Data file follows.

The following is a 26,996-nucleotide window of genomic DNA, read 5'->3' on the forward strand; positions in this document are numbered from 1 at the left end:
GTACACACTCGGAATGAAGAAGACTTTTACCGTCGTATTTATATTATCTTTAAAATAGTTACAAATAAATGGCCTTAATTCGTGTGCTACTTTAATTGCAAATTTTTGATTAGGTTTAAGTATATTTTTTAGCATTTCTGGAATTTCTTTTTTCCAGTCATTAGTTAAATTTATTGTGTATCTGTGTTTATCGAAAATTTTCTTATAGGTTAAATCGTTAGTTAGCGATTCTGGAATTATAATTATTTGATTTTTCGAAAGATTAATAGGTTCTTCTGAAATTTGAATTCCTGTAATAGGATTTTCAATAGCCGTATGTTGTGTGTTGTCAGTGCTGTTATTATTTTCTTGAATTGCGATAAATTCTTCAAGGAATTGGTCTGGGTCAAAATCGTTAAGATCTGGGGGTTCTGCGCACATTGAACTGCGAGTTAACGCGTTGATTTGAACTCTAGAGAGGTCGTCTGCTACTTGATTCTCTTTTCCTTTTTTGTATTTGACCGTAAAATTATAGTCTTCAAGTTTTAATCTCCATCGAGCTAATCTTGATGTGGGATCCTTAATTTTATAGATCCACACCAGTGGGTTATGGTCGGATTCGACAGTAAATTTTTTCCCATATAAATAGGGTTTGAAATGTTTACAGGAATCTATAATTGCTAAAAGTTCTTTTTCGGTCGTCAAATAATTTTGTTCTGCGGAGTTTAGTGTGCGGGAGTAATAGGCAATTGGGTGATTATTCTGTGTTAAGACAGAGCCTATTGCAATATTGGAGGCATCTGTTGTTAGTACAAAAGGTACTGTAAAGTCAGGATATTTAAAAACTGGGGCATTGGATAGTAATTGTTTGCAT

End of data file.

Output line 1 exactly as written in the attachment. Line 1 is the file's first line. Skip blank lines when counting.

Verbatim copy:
The following is a 26,996-nucleotide window of genomic DNA, read 5'->3' on the forward strand; positions in this document are numbered from 1 at the left end: